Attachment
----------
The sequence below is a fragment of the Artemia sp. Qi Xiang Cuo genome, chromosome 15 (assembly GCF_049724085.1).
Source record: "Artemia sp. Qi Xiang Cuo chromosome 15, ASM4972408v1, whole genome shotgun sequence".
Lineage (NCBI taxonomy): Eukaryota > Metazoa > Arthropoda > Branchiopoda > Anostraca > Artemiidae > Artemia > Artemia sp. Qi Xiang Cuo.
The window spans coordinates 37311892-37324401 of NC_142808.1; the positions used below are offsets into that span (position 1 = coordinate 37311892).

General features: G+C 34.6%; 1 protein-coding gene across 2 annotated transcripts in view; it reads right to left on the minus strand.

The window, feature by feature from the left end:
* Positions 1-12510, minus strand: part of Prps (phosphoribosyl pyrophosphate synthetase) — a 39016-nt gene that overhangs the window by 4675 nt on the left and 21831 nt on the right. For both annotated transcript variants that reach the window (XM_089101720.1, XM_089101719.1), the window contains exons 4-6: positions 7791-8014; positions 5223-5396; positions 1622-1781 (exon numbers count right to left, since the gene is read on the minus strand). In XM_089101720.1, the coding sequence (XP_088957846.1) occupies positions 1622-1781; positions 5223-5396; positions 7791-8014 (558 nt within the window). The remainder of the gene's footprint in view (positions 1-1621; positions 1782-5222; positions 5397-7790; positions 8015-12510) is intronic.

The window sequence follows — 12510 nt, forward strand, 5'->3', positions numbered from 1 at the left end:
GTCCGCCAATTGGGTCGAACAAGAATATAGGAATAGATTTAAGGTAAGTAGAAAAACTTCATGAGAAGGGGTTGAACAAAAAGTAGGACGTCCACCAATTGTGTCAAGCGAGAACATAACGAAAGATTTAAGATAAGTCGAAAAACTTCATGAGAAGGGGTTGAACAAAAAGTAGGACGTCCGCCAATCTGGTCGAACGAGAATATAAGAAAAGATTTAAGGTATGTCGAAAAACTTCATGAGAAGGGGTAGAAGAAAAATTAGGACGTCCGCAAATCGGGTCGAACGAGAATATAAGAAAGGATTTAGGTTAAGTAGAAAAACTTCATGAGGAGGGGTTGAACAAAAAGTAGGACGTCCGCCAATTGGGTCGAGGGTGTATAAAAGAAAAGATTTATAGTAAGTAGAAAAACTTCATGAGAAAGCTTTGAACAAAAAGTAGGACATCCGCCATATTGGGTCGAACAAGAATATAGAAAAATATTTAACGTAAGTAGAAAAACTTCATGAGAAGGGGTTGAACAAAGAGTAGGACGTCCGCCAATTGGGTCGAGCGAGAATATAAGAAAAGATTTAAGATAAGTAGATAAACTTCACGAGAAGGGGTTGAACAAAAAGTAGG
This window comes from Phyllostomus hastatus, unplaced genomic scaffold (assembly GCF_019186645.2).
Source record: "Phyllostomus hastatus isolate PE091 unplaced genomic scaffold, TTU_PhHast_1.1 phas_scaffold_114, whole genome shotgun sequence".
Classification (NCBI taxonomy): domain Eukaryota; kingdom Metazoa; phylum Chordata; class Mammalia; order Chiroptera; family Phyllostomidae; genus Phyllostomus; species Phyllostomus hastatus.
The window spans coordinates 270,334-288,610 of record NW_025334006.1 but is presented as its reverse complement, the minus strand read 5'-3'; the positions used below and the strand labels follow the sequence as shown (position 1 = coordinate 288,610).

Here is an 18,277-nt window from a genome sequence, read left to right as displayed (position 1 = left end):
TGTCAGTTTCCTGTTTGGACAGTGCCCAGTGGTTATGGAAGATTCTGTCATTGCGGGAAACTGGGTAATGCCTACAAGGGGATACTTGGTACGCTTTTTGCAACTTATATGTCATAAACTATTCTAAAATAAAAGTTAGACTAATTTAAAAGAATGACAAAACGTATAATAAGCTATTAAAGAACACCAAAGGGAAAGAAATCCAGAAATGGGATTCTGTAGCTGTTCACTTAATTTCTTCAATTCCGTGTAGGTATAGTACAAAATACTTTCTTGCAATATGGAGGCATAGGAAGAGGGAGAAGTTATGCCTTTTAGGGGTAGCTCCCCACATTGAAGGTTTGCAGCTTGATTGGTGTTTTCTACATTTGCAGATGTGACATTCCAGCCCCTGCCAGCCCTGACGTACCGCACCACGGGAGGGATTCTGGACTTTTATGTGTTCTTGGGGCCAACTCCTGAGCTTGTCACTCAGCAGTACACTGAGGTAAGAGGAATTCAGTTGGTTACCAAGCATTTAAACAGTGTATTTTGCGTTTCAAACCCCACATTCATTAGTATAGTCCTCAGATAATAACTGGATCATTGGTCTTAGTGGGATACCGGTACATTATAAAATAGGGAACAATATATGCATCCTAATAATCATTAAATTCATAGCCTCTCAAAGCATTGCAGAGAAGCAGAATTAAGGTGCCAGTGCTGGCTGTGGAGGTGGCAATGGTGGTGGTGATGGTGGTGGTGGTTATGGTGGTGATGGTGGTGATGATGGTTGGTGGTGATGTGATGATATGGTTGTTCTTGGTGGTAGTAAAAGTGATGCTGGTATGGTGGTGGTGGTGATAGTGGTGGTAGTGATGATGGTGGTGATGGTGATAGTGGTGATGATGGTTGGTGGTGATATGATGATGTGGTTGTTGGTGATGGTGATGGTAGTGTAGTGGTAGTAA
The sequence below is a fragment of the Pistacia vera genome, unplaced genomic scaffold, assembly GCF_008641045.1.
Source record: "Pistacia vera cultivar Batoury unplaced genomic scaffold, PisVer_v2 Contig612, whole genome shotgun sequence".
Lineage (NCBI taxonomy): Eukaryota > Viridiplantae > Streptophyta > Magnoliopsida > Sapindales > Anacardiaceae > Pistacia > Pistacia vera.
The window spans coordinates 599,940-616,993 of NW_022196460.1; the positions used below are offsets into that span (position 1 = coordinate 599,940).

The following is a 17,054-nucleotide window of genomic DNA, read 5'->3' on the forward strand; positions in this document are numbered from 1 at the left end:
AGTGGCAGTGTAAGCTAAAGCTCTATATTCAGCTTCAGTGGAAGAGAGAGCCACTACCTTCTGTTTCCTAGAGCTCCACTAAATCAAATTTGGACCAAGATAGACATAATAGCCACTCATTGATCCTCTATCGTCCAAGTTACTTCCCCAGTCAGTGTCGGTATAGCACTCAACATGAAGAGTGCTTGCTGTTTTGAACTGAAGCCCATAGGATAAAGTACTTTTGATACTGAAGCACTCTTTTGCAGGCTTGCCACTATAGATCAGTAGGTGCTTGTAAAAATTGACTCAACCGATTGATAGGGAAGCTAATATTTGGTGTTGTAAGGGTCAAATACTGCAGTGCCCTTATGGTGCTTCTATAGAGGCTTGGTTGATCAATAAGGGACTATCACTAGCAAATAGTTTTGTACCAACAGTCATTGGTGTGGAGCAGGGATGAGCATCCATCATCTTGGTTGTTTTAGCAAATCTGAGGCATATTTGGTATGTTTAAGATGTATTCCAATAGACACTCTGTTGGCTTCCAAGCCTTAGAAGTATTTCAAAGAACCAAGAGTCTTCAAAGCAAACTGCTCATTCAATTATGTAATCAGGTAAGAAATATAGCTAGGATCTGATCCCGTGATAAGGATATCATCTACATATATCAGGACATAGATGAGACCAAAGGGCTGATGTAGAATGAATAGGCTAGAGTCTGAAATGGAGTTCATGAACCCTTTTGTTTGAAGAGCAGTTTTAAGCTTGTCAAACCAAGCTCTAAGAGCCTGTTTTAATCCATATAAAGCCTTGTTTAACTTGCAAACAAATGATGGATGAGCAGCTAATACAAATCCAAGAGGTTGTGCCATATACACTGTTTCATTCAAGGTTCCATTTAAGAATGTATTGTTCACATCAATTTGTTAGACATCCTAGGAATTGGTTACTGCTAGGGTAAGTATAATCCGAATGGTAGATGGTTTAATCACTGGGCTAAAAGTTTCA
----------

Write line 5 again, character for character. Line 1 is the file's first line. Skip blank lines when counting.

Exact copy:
General features: G+C 34.6%; 1 protein-coding gene across 2 annotated transcripts in view; it reads right to left on the minus strand.